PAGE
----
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is chess in the Olympics

  There is currently no chess in the Olympiad. The Chess Olympiad is a chess competition officially organized by FIDE since 1927 and takes place in even-numbered years. Before World War II the event was occasionally held every year. There was also an unofficial Chess Olympiad series that ended in 1976. Although chess is covered in the sports sections of many newspapers around the world, it is not one of the recognized sports in the Olympic Games. However, FIDE is now a member of the International Olympic Committee and follows its rules. This means that chess could one day become an Olympic event, although most knowledgeable observers say this is unlikely. The World Chess Championship is a competition held annually by the international chess organization FIDE to determine the World Champion of chess. Both men and women are eligible to participate in this championship. The World Champion does not have to be the player with the highest Elo rating: the 2006-2007 World Champion, Vladimir Kr

Game Analysis #3: Nimzowitsch Defense, Franco-Nimzowitsch Variation

After Black's move 8

My third online game was quite terrible for me. I made several mistakes and missed a couple of moves which lead to the crumbling of my position until it totally falls apart in the end, forcing me to resign.

For the first eight moves, everything seemed all right for both sides. White probably has a slight advantage but there was nothing significantly heinous in either of our positions. Now, when you don't know what to do in the position, this is the time when you should probably make a safe move like after the last move, I could have castled or simply developed my light-squared bishop but my next move proves that when you don't know what to do, sometimes you panic and make the wrong choice of moves.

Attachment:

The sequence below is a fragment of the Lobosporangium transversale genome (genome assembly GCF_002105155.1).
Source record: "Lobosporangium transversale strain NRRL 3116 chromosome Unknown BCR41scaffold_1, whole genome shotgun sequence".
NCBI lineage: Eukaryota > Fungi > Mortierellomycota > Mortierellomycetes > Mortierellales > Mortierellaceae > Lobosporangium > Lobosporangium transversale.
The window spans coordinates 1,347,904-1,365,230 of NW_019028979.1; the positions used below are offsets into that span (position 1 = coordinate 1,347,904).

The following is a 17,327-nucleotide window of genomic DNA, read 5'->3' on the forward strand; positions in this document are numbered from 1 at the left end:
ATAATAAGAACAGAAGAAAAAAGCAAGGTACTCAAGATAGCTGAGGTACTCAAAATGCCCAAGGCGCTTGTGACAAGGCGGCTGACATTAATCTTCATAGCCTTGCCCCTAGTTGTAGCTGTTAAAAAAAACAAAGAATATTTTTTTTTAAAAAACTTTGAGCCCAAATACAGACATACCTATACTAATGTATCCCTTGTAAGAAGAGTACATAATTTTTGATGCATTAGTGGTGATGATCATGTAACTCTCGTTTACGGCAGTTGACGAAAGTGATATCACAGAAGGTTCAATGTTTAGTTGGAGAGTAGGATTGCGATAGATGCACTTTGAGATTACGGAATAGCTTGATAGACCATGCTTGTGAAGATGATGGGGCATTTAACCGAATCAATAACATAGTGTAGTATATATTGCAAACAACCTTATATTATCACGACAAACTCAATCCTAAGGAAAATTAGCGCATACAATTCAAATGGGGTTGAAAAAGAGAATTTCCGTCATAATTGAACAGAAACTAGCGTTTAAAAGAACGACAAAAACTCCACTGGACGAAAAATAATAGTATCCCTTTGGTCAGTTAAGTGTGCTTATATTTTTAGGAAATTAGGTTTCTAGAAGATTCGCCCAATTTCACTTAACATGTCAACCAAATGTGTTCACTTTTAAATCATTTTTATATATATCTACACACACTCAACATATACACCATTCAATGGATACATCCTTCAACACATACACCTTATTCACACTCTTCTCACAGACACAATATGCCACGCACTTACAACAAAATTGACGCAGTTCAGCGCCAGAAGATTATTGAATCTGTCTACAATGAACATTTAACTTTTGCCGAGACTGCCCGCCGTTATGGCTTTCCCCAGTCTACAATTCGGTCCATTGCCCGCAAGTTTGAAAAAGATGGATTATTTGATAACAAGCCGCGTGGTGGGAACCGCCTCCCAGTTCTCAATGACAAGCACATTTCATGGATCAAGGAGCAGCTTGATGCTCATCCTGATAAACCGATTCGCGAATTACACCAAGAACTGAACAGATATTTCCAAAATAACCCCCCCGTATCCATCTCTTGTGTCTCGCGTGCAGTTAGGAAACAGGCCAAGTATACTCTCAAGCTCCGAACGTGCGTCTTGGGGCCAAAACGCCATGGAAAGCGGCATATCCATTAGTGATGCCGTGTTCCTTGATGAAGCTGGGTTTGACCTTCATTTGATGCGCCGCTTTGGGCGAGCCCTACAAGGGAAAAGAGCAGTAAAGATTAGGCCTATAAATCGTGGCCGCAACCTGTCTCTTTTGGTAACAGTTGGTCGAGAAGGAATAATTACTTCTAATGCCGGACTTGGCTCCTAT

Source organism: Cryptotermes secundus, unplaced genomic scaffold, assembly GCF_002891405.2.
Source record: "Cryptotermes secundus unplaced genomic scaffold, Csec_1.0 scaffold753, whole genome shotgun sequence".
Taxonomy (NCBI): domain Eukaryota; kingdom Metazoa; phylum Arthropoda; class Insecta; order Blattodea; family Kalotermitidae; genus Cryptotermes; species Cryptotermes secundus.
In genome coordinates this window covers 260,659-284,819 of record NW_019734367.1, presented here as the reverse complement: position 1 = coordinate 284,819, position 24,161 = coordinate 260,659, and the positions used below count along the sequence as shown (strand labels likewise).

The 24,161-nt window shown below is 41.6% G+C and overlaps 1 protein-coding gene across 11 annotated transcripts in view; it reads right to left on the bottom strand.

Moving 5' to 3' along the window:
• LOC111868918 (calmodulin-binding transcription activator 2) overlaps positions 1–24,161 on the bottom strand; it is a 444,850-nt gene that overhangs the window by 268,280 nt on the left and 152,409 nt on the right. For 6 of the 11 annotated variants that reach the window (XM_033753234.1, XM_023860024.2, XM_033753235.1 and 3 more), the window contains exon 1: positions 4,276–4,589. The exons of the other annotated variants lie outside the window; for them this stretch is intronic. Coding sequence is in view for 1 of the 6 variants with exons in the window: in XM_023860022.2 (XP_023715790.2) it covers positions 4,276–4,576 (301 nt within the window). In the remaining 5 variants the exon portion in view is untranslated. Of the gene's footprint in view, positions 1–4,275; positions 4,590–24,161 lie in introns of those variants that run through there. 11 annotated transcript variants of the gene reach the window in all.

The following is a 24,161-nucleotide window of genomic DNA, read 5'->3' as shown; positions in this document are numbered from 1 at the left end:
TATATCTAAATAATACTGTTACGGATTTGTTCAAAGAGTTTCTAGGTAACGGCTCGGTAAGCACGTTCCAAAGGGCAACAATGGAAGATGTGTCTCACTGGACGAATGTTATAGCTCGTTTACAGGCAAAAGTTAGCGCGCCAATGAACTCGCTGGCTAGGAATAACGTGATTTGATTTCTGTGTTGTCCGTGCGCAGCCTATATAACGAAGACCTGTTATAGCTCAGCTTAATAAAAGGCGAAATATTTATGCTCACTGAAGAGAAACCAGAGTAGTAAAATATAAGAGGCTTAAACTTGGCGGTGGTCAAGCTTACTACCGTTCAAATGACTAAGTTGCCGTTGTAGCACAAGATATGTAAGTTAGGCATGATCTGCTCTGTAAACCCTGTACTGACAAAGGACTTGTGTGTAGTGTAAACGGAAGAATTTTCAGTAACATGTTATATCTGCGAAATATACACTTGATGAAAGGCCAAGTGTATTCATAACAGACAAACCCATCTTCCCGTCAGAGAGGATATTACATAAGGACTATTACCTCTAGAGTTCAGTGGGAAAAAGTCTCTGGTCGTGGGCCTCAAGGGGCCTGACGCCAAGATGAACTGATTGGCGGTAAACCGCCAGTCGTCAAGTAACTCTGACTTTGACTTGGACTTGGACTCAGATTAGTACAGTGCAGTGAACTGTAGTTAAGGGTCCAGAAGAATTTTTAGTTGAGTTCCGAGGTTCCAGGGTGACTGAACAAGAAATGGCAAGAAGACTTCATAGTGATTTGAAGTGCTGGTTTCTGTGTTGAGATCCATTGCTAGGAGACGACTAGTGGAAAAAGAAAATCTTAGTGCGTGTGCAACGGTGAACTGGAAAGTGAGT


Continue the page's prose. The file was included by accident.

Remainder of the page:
I wanted to be a little flashy and I thought that attacking his queen would be a good move but my pieces were not in stable squares and there really was no threat but simply an exchange of pieces but I get the bad ending since my pieces were awkwardly placed. Further, I could have lost my knight there since it got trapped on the side. Thankfully, my opponent did not see it and I barely escaped that threat.

After getting out by the skin of my teeth, I was finally able to complete my development and now I get into an endgame where we have equal material but White has a slight advantage because of his piece activity and pawn structure. However, I did get a chance to gain a good lead but I blew it by not taking his d-pawn when he offered it to me. And that caused my demise although to be fair, my position had started to crumble even before that so it only expedited the inevitable.

That sealed the deal and my opponent crushed me in the end so I had to resign although I could have pushed further but I would be down a piece and a pawn in the endgame so there was no hope there. But this was an unfamiliar territory for me back then, I only wanted to try the French Defense because it seemed interesting although it transitioned into a Nimzowitsch Defense which slightly caught me off guard although I did not know much theory on either opening. I tried to complicate matters which backfired but later on, I learned that simple is better unless you are facing an opening that has tons of theory behind it and in that case, you better know what you're getting yourself into.


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